Who wants to buy shares in a company which makes landmines, sells tobacco or damages the environment? Very few people, if opinion polls are to be believed. They show most of us would like to see our investments run on ethical and environmental principles. But far fewer - barely a fifth - realise that there is an ethical investment option.
In fact, the growth of ethical and environmental funds has been nothing short of spectacular since Friends Provident, the insurance company, launched Britain's first ethical unit trust, the Stewardship Fund, in 1984.
With pounds 1bn under management in five ethical funds, Friends still leads the field. But there are now over 30 ethical unit and investment trusts to choose from. In January, these funds managed a total of pounds 1.8bn, growing at a rate of 34 per cent each year, compared with just 17 per cent from all other unit and investment trusts.
The range of financial products with an ethical content has also broadened, including not only unit and investment trusts but also personal equity plans (PEPs), personal pensions and mortgage endowments.
The number of charities and local authorities managing funds on ethical guidelines is also significant: charities alone invest over pounds 10bn this way. A growing number of local authority pension schemes also "screen" potential investments according to ethical criteria.
Tessa Tennant, head of research at NPI's Global Care Fund, thinks: "Ethical investment is becoming mainstream, no longer seen as cranky, or bad for your pocket."
Acting against environmental principles can cost companies and investors in them very dear, as Richard Singleton, a fund manager at Stewardship, points out: "Take pollution. Messy industries are now having to clean up after themselves, in many cases decades after they made money from a polluting process.
"There is long-term benefit both in environmental terms and for shareholders if a company can anticipate future regulatory changes on matters like pollution and build these into current operations. This may cost a little more now, but saves money later."
But how do we assess the ethical standards of a company? The Ethical Investment and Research Service (Eiris), a charity which surveys more than 1,100 UK companies and Europe's largest 500 companies, measures their business activities against a wide range of ethical criteria. Providing an investment selection service both to private investors and fund managers, Eiris has come up with a combination of both "negative" and "positive" criteria to determine how companies make the grade.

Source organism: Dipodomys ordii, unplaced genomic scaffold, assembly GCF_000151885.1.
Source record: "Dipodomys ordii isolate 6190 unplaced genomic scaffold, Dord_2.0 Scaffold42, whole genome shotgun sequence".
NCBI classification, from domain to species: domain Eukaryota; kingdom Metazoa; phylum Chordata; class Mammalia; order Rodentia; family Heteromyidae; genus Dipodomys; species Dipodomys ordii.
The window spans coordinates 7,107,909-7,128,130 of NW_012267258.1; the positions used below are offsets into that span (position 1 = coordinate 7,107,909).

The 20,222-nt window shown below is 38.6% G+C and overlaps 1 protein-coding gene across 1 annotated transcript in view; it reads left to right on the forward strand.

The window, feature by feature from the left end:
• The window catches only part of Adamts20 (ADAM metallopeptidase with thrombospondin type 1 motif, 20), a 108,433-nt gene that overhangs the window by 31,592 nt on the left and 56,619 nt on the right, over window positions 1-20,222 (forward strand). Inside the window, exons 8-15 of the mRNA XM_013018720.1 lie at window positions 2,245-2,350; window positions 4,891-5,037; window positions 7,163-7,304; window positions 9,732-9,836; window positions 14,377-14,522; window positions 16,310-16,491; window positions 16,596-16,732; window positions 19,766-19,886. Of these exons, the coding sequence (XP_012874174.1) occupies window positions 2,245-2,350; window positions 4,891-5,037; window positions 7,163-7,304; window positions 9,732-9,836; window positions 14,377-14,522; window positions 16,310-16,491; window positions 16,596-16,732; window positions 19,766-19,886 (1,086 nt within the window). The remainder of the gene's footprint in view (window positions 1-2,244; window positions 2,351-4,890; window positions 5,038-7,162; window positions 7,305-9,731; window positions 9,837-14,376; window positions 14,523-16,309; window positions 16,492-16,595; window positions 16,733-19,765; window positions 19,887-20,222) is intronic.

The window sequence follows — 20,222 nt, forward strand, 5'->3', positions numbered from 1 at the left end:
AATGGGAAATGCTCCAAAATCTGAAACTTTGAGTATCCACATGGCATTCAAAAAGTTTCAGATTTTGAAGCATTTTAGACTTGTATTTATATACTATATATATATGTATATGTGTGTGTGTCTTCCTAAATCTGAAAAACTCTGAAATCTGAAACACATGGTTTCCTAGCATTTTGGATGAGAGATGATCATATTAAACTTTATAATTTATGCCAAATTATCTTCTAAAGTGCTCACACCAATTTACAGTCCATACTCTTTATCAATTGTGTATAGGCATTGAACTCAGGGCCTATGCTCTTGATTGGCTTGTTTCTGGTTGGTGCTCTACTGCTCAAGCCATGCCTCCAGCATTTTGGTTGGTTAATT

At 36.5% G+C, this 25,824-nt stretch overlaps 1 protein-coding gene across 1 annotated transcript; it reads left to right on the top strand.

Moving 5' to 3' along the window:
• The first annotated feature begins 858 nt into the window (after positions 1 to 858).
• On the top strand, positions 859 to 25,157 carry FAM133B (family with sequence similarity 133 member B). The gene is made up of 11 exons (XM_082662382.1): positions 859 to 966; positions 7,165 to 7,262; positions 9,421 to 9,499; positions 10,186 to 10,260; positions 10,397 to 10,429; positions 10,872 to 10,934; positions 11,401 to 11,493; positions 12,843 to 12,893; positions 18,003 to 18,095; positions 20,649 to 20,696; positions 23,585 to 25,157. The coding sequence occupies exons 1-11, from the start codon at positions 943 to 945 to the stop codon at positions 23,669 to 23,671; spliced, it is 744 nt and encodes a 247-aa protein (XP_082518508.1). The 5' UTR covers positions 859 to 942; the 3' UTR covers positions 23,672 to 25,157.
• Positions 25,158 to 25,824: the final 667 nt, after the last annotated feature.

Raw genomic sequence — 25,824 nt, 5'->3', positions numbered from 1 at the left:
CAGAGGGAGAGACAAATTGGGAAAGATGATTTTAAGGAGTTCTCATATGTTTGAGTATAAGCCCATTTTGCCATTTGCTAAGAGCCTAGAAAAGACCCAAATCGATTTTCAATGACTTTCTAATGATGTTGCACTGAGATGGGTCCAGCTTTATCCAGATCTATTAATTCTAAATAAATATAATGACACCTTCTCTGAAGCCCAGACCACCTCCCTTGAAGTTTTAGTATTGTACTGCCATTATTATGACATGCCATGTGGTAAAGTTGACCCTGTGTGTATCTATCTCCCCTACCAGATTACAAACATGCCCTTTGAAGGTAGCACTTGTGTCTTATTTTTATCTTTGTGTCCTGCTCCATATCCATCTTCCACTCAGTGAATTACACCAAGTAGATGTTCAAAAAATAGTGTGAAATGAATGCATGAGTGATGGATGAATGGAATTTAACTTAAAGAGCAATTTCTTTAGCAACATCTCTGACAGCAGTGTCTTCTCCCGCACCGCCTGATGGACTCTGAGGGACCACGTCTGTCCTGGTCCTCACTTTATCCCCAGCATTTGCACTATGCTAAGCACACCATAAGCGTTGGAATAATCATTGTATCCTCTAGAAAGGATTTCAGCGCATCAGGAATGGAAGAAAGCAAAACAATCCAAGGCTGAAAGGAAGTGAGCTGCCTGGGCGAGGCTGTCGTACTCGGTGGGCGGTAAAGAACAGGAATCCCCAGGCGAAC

Karen Eldridge, who works at Eiris, explains: "There's no exact definition of an ethical fund, except that ethical considerations influence investment choice. Negative criteria amount to the avoidance of companies whose activities compromise the investor's ethical concerns. Positive criteria depend on identifying specific business activities which an investor wishes to support."
The positive and negative criteria used by Eiris serve as a benchmark for ethical fund managers and are widely used to provide investment screening.
But according to Mr Singleton at Friends Provident: "Screening can hide companies with good intentions, simply because they are currently caught up in unapproved activities. Again, pollution is a case in point. Very few of the companies we invest in can claim to leave no pollution.
"The point is to find a management team who admit they have a problem but want to sort it out. By offering our support, we give them a positive reason to do so."
He points to one of Stewardship's current investments - the Go-Ahead Group, as a case in point. Operating both bus and train services, the company is committed to buying a new generation of urban buses which have fewer gas emissions. "This will cost more now but, in five or 10 years, I would expect them to be a preferred supplier of bus services in some inner cities," thinks Mr Singleton.
Examples like this underline the way that ethical funds can differ. Some rely on "screening" both to avoid and select given shares, others have in-house research teams and take a more active approach to reforming the way companies work.
One of the first steps in making ethical investments is to decide which set of business activities you wish to avoid and which you want to invest into. Doing some homework will help you find the fund that most closely matches your ethical concerns.
Eiris's reference guide Money & Ethics assesses the main ethical funds in terms of both positive and negative criteria. But ethical providers will also supply free copies of their annual reports and prospectuses, which should detail both their investment philosophy and specific share holdings.
To order copies of 'Money & Ethics', contact Eiris on 0171-735 1351.
'The Independent' has produced a free, 28-page 'Guide to Ethical Finances', written by Nic Cicutti, the paper's personal finance editor, and sponsored by Friends Provident. Call 0800 214487 or fill in the coupon on page 4.
What funds avoid:
Health and safety breaches
Human rights abuses
Military involvement, MoD contracts
Roads and transport policy
Third World concerns
What funds support:
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